If you are an entrepreneur managing a business, be it a small start-up or a large conglomerate, there are inherent risks involved in doing business. Indeed, the returns from your hard work in the business are greater than what one would get in a 9-5 job.
Having said, the risk is also much higher in a business owing to a lot of uncertainties. It exists independent of the geography you operate in.
In the UK, there are multiple options for 12 month payday loans from direct lenders to start or expand one’s business. You can easily get these unsecured loans even if you have a substandard credit history.
Despite getting funds easily, there is risk involved on the part of both the lender and the borrower. The borrower might face business risk, and the lender faces credit risk.
Planning for Risks Management
The risks can be internal or external, it can be a company-specific risk, it can be an industry-specific risk, it can be a country-specific risk, and it can be a regulatory risk. It can be further classified into operational risk, financial risk, economic risk, sovereign risk, strategy risk, compliance risk, reputation risk, to name just a few.
Let’s see how you can tackle and manage some of these risks to take your business to greater heights. Here are some of the time tested strategies:
- Risk Management Plan
Start by creating a risk management plan wherein the first step is to identify all the potential risks involved in your business. Now the next step is to prioritize these risks in order of their importance and probability of occurrence.
You can avoid, reduce, or share the risk, prepare a plan on what to do with each type of risk. Formulate contingency plans and have multiple backup plans in place to tackle the crisis efficiently.
For instance: If there is ever a situation of data theft in your company, then every employee of the company must be well aware of what to do in this situation.
- Risk Means Opportunity
Entrepreneurship per se means taking the risk, so it is an inevitable part of your operations. However, what you need to realize is that with risk comes an opportunity, an opportunity to take advantage of, and grow.
What many management Gurus call as “First Mover Advantage” is itself a risk wherein the entrepreneur saw growth opportunity in an unexplored area.
For instance: Elon Musk was talking of going to Mars and naysayers were mocking him, he invested heavily to realize this dream, took the risk and look where SpaceX is today. As a business owner, you need to think beyond risk and identify opportunities in every situation.
Did you know that you can even insure a pen used in your office? Insurance is an excellent tool for risk management in both your personal and professional life. Sure, you have to pay the premium on regular intervals which is a cash outflow, but the potential upside outweighs that cost.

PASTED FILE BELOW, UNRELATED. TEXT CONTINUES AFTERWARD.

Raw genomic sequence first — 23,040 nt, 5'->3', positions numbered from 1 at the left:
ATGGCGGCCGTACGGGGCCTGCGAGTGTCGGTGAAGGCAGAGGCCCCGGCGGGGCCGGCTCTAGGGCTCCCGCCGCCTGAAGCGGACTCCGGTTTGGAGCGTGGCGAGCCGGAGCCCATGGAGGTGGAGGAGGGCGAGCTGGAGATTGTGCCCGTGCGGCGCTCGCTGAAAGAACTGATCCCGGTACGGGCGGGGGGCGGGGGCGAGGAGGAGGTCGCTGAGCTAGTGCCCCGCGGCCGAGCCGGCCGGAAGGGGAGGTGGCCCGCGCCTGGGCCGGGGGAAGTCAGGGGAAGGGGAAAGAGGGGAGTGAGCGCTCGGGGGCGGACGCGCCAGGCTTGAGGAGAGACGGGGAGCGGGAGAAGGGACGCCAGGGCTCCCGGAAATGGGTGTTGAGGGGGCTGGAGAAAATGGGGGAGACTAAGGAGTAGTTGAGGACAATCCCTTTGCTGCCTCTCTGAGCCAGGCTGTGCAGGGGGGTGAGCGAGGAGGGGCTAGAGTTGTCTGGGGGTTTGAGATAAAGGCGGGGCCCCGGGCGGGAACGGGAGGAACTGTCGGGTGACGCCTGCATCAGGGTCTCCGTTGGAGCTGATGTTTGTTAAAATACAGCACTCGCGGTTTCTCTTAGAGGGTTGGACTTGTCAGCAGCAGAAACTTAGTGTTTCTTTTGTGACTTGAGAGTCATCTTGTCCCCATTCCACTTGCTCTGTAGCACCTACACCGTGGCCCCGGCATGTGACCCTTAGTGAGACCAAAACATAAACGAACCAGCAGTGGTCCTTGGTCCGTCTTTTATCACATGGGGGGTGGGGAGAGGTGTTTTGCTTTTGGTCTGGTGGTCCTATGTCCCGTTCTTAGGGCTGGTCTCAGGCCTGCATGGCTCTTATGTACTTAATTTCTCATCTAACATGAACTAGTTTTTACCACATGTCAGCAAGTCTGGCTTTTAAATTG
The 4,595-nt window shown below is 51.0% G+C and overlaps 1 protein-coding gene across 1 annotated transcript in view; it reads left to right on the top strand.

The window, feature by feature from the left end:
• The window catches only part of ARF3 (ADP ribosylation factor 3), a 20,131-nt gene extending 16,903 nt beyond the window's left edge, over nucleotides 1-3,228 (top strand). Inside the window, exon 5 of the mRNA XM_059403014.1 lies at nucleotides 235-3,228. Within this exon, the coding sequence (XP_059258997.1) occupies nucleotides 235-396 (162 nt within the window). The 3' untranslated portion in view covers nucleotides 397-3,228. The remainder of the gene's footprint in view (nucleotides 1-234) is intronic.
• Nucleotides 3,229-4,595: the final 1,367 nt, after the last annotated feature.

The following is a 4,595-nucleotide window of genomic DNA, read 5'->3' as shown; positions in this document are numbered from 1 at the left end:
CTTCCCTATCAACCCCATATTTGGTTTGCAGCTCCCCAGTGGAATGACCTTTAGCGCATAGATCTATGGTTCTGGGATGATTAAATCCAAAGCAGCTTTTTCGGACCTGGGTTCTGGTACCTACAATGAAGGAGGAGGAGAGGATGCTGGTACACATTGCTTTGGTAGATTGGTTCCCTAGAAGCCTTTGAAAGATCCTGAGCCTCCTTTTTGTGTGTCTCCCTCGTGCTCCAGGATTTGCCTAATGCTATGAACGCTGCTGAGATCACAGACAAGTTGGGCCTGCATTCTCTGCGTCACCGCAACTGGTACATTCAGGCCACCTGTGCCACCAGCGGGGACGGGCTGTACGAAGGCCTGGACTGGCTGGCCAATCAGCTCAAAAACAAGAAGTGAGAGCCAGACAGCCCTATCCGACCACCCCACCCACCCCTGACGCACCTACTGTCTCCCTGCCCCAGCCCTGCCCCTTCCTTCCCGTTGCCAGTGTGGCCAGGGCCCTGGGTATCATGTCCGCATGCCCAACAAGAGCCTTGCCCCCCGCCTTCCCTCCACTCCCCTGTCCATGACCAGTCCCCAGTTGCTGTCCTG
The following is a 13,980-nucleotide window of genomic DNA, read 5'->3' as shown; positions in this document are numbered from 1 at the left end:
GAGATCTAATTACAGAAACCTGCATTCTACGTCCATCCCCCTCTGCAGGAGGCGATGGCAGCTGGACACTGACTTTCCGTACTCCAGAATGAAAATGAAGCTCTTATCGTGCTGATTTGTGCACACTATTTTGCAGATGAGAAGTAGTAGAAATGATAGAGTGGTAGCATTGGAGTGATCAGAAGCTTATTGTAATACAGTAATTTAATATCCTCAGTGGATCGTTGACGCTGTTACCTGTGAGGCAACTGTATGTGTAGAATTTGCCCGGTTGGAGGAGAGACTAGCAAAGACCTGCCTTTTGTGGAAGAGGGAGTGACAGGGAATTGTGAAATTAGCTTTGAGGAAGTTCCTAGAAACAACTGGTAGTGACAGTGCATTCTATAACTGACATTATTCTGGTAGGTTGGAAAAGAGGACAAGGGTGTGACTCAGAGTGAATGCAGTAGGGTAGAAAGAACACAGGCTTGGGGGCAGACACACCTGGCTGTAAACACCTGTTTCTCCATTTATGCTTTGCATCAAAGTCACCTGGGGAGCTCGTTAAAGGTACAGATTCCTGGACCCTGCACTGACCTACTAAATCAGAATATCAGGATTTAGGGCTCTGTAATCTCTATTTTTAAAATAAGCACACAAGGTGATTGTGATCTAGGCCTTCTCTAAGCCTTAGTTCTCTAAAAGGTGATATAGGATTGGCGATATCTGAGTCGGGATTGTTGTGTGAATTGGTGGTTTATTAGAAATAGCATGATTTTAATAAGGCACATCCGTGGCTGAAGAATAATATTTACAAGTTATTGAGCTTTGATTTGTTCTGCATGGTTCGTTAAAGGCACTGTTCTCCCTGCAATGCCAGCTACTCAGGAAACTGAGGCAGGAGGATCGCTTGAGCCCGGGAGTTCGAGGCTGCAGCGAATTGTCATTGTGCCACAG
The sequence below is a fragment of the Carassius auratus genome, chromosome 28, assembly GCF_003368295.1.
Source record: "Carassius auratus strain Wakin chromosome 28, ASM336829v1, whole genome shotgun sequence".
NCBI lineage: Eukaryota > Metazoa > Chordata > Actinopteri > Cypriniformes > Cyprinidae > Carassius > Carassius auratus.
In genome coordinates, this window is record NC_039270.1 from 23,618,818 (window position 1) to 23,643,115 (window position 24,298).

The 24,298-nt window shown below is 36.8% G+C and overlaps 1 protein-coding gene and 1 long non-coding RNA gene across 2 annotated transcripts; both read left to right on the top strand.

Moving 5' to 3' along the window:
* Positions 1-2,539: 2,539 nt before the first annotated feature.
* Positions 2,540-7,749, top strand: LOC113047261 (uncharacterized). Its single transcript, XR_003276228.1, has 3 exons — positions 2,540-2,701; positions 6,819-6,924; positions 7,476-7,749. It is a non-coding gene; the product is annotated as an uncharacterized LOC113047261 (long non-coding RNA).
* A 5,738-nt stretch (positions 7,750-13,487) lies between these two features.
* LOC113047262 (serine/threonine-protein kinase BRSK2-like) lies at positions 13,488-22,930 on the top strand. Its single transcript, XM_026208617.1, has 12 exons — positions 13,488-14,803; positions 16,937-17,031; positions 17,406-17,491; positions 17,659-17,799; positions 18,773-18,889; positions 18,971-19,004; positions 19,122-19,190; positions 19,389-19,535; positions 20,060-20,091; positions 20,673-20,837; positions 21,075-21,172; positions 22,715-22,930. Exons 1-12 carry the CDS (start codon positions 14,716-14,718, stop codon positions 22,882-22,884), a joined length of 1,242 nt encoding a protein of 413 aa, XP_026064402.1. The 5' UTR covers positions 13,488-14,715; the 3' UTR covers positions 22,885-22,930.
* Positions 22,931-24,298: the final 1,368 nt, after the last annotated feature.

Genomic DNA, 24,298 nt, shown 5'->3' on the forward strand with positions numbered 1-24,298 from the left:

Suppose you have built a new manufacturing unit by investing millions on land and machinery. Still, you insured it, if unfortunately, it catches fire then you will get the insured amount. For data breaches and other cybercrimes in IT companies, there is a provision of cyber insurance these days.
In a nutshell, insurance is an effective risk mitigation tool which transfers the risk to the insurer.
- Limit Debt Obligations
Taking a business loan or raising money via bonds is common instances in any capital intensive business. Companies go to loans to raise money for working capital or expansion plans. However, taking debt is inevitable but repaying it quickly and reducing liabilities is another way to mitigate risk.
Debt on your books should be as low as possible; otherwise, with higher debt and irregular cash flows, your company is perceived to be risky by investors and even lenders.
Your solvency ratios in the likes of debt ratio, debt to equity ratio, financial leverage, debt service coverage ratio, long-term debt to equity ratio should be equal to or less than the industry average. Otherwise, you will have an adamant time getting fresh loans from any conventional commercial bank in the UK.
- Stay Away from Risky Customers
If you are in the business of a bank or a direct lender, then as a risk management strategy, you should identify and distance yourself from risky sectors and companies to lend.
If you are in some other business then also stays away from risky customers who usually delay in making payments, or their check gets bounced frequently. It will be suitable for your day sales outstanding and cash conversion cycle.
There is no returns without taking the risk, but sometimes it is better to play safe than to go all guns blazing in a risky territory aggressively. The bottom line is that the risky customers pose a significant risk to your cash inflows, and thus you should be wary of that.
- Controlled Diversification
This usually happens after a business is thriving in one geography and want to emulate this success in other geographies. It also happens when a company wants to diversify to other industries after tasting success in its original industry.
You should carefully study the market and conduct independent market research by a third party about the new geography you want to expand or the new industry you want to enter. It is because any of this diversification involves humongous investment both in money and time, which significantly increases the risk.
Thus, to avoid this risk, you should carefully analyze your product’s demand in the region you want to enter or your USP, which will help you establish in a new industry. It is essential to know what you are good at, and even more important to know what you are not good at.